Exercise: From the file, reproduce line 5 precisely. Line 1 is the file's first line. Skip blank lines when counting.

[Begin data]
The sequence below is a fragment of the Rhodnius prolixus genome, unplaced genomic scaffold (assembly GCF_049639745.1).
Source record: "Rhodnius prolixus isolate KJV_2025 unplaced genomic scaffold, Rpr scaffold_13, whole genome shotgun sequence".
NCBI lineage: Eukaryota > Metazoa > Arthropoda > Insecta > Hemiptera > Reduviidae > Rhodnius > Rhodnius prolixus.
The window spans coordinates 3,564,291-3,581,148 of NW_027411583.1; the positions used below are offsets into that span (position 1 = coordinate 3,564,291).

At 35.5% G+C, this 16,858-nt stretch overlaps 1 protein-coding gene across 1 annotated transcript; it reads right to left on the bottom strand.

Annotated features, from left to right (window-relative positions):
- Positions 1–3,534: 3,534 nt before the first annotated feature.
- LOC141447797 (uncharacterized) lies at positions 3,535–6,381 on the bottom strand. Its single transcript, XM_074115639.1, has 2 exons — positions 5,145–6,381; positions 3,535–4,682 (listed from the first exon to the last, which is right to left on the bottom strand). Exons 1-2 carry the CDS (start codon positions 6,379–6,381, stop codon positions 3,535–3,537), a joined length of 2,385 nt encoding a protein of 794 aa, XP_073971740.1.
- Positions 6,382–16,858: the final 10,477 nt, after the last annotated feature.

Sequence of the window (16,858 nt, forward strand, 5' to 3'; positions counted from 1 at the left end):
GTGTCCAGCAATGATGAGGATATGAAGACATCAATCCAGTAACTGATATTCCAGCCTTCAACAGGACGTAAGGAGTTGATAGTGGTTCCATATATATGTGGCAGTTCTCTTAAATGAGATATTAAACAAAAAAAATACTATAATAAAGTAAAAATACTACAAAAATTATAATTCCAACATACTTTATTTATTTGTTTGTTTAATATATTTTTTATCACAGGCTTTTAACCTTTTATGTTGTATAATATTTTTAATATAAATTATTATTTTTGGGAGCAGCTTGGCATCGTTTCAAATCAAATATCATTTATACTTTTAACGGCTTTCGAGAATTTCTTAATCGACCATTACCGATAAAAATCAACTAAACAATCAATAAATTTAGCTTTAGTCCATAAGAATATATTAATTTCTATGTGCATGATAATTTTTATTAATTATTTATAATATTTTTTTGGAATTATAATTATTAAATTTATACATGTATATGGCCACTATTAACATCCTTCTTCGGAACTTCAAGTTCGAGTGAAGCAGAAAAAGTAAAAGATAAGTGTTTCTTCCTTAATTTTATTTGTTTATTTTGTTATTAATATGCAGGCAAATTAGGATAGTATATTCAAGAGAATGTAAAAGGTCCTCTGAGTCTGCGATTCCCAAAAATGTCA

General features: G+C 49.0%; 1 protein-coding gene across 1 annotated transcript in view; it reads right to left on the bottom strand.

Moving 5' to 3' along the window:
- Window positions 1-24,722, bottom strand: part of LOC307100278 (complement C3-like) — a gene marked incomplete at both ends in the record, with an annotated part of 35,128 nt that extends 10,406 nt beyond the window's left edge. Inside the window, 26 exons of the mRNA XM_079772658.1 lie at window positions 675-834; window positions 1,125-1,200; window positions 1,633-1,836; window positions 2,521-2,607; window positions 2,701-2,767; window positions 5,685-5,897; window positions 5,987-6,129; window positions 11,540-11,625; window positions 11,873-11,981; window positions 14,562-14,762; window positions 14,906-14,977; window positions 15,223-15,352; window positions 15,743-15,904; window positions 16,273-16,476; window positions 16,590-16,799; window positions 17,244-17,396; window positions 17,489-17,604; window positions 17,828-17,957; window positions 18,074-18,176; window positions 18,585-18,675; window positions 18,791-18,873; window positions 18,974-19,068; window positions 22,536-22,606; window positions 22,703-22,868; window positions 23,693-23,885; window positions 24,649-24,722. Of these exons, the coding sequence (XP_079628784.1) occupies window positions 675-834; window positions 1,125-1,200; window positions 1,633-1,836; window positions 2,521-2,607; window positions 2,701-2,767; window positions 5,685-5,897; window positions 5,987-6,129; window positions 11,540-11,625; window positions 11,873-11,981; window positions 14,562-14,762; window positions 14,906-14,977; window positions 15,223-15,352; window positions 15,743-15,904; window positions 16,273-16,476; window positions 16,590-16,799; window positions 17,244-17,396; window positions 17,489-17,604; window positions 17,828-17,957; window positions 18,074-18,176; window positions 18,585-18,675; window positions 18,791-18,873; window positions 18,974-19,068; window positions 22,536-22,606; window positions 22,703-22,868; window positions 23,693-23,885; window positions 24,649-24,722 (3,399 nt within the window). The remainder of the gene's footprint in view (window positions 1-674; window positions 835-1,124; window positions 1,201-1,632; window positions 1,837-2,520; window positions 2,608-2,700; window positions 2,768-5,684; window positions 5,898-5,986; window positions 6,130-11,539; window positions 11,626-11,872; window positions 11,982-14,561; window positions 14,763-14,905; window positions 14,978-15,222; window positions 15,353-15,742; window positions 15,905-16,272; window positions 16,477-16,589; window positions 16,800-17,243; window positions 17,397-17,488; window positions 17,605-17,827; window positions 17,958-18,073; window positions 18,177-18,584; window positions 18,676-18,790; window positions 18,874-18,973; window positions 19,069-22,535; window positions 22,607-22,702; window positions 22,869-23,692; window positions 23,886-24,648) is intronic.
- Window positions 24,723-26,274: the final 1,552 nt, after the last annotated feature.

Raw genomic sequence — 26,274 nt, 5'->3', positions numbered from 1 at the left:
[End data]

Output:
At 35.5% G+C, this 16,858-nt stretch overlaps 1 protein-coding gene across 1 annotated transcript; it reads right to left on the bottom strand.